There Will Be No World War 3, Nor New Cold War Resulting From The Ukrainian Conflict


Jeevan Robinson

Release Date

Friday, February 28, 2014


There is a school of thought, mainly consisting of end-of-days type personalities and conspiracy advocates who believe that the situation that we are watching unfold in the Ukraine has the making of a new World War, or a new Cold War, all over it. I happen to disagree with this premise and would remind such folks that we have heard of dooms day scenarios most notably with the Iraq War, the Syrian conflict and also the Iranian and North Korean nuclear stand-offs.

I have acquainted myself with the Ukrainian situation. What I assess is happening in the Ukraine is far from any type of march to war - whether active conflict or covert cold war operations. This, even with the advent of Russian military hardware on Ukraine's borders is my belief. Instead, what I conclude to be happening in the Ukraine is an economic and geo-political battle for influence.

Ukraine falls under the spotlight of being a former Soviet Union member. The collapse of the USSR and the failed advance of former President Yeltskin's Perestroika have left Russia a shadow of its former self on the global political and economic stage. Many in the West triumphed in their effort to see the back of the Soviet Union, but that did not mean the ideologies from that era were also eradicated. In comes President Putin, a man who is a former KGB operative, and one who deems Russia's place at the table of powerful nations is not being fully respected.

Putin flexing of his muscles in Ukraine is firstly to see off the threat of Western economic and political influence so close to his door-step. According to a recent paper I came across tilted; RUSSIA, THE EURASIAN CUSTOMS UNION AND THE EU: COOPERATION, STAGNATION OR RIVALRY, roughly 46% of Ukrainians want integration with the EU, and 36% say no.

The question to ask here is why is the Ukraine torn between choosing a path either way? What we have seen, is that these very same protests we are witnessing can be traced back to 2013. In November of 2013 Ukraine's government suspended preparations to sign the European Union’s trade partnership agreement. According to many analysts, if this move had gone ahead then Ukraine would have been closer to Europe and not Russia. Can Putin have that? Would he allow that? No.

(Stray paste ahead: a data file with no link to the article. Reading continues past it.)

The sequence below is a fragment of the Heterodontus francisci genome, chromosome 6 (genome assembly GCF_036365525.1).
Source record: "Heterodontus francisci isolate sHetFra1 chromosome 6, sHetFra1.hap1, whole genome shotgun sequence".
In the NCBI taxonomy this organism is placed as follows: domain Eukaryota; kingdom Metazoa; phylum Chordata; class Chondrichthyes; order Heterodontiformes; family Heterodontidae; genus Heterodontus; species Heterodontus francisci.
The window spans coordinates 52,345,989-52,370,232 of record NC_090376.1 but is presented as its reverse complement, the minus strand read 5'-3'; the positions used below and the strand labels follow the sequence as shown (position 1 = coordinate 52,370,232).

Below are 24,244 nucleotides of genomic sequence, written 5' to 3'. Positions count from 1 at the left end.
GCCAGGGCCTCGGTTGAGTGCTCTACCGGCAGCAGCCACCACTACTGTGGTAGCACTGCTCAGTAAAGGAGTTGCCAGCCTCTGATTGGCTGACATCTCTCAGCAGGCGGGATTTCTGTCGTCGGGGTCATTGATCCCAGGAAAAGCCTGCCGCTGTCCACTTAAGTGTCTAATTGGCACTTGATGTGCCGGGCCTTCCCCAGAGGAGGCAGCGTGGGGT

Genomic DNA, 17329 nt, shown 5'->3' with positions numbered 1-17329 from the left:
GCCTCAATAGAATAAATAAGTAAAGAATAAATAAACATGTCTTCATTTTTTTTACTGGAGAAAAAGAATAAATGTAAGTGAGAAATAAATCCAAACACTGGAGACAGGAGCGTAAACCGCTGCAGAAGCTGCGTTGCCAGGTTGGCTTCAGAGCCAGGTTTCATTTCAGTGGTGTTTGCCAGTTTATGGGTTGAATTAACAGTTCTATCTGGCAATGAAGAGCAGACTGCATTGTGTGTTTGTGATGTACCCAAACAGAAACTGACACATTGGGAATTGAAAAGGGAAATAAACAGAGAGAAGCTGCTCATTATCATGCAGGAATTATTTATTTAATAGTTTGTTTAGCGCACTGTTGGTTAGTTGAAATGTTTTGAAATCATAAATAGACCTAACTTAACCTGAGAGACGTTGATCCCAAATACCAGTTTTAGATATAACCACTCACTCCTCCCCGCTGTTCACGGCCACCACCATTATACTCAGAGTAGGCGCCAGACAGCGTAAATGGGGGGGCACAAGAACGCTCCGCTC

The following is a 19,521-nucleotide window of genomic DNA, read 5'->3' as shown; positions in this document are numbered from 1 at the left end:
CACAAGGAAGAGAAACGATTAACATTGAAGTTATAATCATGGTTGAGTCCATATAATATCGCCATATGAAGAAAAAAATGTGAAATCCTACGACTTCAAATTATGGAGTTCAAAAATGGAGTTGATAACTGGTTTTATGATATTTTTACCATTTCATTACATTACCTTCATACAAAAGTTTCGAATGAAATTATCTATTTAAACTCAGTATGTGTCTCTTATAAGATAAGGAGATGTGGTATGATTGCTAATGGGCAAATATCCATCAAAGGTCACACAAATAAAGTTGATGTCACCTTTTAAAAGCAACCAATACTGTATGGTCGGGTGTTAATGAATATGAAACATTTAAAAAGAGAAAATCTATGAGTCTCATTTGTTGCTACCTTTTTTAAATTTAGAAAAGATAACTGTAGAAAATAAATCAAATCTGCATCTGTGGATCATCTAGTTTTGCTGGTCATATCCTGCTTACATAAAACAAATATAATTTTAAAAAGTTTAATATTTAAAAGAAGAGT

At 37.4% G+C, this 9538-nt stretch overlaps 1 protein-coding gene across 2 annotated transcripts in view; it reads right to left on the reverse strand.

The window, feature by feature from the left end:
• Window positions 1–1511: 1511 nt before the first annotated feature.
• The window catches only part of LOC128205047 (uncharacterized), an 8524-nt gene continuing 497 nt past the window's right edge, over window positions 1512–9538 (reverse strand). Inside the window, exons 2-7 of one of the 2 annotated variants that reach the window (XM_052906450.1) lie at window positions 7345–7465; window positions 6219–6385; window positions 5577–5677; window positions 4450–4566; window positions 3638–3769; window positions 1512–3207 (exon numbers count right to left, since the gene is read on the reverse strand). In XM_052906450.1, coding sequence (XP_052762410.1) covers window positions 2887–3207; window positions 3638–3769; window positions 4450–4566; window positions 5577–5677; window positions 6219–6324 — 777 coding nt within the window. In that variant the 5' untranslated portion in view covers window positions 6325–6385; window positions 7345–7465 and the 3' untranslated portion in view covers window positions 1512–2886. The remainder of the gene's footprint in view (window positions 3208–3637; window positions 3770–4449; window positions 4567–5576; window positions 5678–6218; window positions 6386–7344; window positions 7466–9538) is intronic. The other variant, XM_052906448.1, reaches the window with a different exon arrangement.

President Viktor Yanukovych, has been accused of wanting closer relations with Russia hence his dithering on deciding which path to follow. Him having fled in the midst of these recent conflicts and now having appeared addressing the Russian Parliament does him no favours to dispel rumours that he is a closer friend to Russian than he is of the West.

If we recall how Yanukovych came to power; he was ousted as a result of Ukraine's Orange Revolution, with Viktor Yushchenko, becoming President and Yulia Tymoshenko Prime Minister. The Orange Revolution was however defeated and this saw Yanukovych back in power.

President Putin's drive to form the Eurasian Customs Union is pivotal. What Putin aims to do is to create, from all accounts, an economic block that comprises former Soviet Union states.

Ukraine is the trump card in this, for if Ukraine were to join the EU then the fear on Putin's side is that Ukraine and the EU already have a trade movement that sees 1/3 of Ukraine's external trade being with the European Union. Any further relationships with the EU would be a step too close to impacting Russia's economic future and political influence. Note also that Putin in the past has accused the EU of wanting to create a "sphere of influence" on its borders.

Ukraine is a country that has vast mineral resources. However, this industry is reliant on Russia's natural gas services. Russia also was willing to pump over $15 billion dollars into Ukraine whilst the West did not indicate they were willing to do the same.

So in Ukraine I feel it is a fight for both political influence and also for economic dominance. The Ukrainian people as we can see from the images on our televisions screens are torn almost evenly from the recent poll numbers cited above, between choosing more the Russian way or the European way. The United States warning Putin to steer clear of the Ukrainian conflict, I fear will fall on deaf ears. Putin would not want to be seen as bowing to Western demands in an area where he feels his country, as the dominant military and economic power, should be calling the shots.

This situation is deemed to get even more interesting in the days to come, but world war three and cold war rhetoric is mainly a media creation and conspiracy theorists' notions. This conflict will be resolved without full on military conflict.

Jeevan Robinson is Founder & Editor-in-Chief of MNI Alive: Global Caribbean Media. He can be reached at


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